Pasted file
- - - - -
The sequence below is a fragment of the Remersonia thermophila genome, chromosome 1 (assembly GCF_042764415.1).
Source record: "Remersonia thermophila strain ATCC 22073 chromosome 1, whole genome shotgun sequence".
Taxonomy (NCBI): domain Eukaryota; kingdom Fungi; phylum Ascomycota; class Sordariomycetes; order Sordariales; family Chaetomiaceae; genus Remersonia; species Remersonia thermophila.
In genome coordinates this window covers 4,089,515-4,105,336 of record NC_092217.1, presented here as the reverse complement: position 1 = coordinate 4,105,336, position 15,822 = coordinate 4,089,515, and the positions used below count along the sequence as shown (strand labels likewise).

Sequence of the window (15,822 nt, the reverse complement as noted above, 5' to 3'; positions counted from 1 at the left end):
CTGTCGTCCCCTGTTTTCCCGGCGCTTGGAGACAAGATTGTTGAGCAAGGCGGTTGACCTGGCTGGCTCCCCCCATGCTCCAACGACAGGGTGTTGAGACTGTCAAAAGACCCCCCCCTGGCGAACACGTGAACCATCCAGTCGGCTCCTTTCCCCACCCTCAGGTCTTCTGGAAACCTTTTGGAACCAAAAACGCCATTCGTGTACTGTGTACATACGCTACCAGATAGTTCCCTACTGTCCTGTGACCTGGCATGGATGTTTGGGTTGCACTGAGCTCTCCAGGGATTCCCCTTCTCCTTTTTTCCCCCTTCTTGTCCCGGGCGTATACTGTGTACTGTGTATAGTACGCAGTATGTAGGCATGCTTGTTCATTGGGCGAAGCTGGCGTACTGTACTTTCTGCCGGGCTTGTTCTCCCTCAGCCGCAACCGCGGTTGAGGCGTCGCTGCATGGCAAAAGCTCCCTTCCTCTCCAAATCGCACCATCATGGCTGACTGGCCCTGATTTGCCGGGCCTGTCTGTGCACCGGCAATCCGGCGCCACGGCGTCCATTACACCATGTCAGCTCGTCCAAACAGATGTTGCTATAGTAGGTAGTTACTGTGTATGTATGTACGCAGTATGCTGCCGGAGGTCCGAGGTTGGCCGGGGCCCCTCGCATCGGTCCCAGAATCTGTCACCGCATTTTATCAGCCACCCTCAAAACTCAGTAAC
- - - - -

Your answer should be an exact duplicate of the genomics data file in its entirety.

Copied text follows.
The sequence below is a fragment of the Remersonia thermophila genome, chromosome 1 (assembly GCF_042764415.1).
Source record: "Remersonia thermophila strain ATCC 22073 chromosome 1, whole genome shotgun sequence".
Taxonomy (NCBI): domain Eukaryota; kingdom Fungi; phylum Ascomycota; class Sordariomycetes; order Sordariales; family Chaetomiaceae; genus Remersonia; species Remersonia thermophila.
In genome coordinates this window covers 4,089,515-4,105,336 of record NC_092217.1, presented here as the reverse complement: position 1 = coordinate 4,105,336, position 15,822 = coordinate 4,089,515, and the positions used below count along the sequence as shown (strand labels likewise).

Sequence of the window (15,822 nt, the reverse complement as noted above, 5' to 3'; positions counted from 1 at the left end):
CTGTCGTCCCCTGTTTTCCCGGCGCTTGGAGACAAGATTGTTGAGCAAGGCGGTTGACCTGGCTGGCTCCCCCCATGCTCCAACGACAGGGTGTTGAGACTGTCAAAAGACCCCCCCCTGGCGAACACGTGAACCATCCAGTCGGCTCCTTTCCCCACCCTCAGGTCTTCTGGAAACCTTTTGGAACCAAAAACGCCATTCGTGTACTGTGTACATACGCTACCAGATAGTTCCCTACTGTCCTGTGACCTGGCATGGATGTTTGGGTTGCACTGAGCTCTCCAGGGATTCCCCTTCTCCTTTTTTCCCCCTTCTTGTCCCGGGCGTATACTGTGTACTGTGTATAGTACGCAGTATGTAGGCATGCTTGTTCATTGGGCGAAGCTGGCGTACTGTACTTTCTGCCGGGCTTGTTCTCCCTCAGCCGCAACCGCGGTTGAGGCGTCGCTGCATGGCAAAAGCTCCCTTCCTCTCCAAATCGCACCATCATGGCTGACTGGCCCTGATTTGCCGGGCCTGTCTGTGCACCGGCAATCCGGCGCCACGGCGTCCATTACACCATGTCAGCTCGTCCAAACAGATGTTGCTATAGTAGGTAGTTACTGTGTATGTATGTACGCAGTATGCTGCCGGAGGTCCGAGGTTGGCCGGGGCCCCTCGCATCGGTCCCAGAATCTGTCACCGCATTTTATCAGCCACCCTCAAAACTCAGTAAC